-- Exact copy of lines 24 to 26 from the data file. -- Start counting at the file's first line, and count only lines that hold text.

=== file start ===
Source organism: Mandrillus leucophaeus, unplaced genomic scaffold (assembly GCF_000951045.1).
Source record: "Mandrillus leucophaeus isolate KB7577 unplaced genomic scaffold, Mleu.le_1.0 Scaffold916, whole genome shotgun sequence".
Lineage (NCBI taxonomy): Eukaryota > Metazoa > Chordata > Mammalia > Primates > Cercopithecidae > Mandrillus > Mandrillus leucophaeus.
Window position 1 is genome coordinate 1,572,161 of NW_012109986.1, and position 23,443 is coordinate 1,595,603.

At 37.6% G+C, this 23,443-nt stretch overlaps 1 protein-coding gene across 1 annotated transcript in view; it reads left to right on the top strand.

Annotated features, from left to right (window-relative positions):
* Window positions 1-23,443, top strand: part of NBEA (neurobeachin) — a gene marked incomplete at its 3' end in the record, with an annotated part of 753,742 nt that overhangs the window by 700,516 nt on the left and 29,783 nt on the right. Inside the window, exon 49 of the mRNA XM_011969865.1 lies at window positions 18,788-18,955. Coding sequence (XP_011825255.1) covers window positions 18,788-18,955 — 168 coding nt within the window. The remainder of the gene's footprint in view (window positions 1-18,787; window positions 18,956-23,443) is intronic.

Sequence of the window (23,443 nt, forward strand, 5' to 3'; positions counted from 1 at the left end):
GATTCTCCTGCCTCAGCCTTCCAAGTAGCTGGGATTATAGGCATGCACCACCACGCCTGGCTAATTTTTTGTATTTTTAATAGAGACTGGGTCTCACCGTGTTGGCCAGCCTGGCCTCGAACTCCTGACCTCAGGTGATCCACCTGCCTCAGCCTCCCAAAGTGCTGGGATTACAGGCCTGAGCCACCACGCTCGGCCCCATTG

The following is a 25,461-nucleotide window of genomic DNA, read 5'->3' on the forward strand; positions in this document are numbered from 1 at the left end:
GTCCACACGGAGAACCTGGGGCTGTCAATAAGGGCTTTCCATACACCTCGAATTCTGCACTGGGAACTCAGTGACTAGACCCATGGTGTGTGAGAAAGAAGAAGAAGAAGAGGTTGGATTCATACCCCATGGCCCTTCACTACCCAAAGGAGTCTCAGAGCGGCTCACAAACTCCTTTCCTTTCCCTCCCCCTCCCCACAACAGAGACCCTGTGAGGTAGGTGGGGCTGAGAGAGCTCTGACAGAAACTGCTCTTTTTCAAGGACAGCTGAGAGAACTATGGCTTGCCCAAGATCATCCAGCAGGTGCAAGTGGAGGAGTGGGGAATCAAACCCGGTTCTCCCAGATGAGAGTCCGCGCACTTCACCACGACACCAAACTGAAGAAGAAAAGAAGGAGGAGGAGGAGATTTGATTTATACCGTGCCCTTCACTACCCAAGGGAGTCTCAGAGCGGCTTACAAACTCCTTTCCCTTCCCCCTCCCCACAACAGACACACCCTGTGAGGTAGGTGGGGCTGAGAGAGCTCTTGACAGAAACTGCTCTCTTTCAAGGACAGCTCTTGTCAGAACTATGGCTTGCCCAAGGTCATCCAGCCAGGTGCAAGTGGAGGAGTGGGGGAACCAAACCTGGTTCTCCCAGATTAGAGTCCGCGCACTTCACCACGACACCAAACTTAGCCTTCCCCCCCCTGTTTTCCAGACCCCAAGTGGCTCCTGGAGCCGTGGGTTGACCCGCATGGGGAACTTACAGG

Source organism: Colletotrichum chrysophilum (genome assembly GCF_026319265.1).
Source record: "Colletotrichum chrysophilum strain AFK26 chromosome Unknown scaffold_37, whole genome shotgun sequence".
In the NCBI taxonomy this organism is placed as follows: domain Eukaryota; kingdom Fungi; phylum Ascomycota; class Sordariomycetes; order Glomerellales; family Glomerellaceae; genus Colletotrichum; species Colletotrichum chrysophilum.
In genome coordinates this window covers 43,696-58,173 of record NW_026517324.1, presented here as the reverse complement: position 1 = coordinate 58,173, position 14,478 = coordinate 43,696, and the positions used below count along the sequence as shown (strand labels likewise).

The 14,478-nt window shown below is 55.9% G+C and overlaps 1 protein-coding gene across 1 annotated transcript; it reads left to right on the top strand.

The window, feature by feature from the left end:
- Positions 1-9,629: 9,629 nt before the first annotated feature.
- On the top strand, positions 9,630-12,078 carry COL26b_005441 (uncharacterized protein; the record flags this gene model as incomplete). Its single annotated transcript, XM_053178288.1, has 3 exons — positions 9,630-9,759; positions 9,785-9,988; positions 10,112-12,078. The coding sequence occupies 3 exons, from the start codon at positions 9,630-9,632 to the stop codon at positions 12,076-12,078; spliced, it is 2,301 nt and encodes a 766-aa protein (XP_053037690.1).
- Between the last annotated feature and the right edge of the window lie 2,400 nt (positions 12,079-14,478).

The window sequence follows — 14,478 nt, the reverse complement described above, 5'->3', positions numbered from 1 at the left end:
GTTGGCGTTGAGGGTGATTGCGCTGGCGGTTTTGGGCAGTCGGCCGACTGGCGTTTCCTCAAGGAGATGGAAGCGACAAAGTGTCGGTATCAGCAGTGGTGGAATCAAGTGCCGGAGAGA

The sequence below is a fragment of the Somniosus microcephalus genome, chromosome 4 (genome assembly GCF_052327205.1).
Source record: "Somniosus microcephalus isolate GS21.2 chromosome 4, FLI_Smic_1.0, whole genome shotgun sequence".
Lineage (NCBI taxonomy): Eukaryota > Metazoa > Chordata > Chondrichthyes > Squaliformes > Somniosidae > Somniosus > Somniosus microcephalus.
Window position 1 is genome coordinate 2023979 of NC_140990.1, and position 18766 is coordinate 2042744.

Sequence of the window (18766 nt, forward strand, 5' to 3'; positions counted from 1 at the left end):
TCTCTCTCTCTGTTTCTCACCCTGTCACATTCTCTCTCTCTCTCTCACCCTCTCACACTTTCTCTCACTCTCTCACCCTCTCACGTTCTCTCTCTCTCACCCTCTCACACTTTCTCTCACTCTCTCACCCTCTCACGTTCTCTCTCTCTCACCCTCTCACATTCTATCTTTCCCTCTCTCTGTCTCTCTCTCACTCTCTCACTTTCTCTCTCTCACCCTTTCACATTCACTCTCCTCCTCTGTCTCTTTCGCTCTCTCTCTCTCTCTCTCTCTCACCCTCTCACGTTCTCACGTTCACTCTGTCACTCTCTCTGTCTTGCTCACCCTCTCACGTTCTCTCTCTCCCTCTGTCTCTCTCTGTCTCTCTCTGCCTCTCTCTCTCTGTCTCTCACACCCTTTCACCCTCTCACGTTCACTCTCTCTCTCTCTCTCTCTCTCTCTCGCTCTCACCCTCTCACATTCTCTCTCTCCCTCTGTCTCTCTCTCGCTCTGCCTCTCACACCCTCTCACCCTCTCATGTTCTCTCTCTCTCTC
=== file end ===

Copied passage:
Source record: "Somniosus microcephalus isolate GS21.2 chromosome 4, FLI_Smic_1.0, whole genome shotgun sequence".
Lineage (NCBI taxonomy): Eukaryota > Metazoa > Chordata > Chondrichthyes > Squaliformes > Somniosidae > Somniosus > Somniosus microcephalus.
Window position 1 is genome coordinate 2023979 of NC_140990.1, and position 18766 is coordinate 2042744.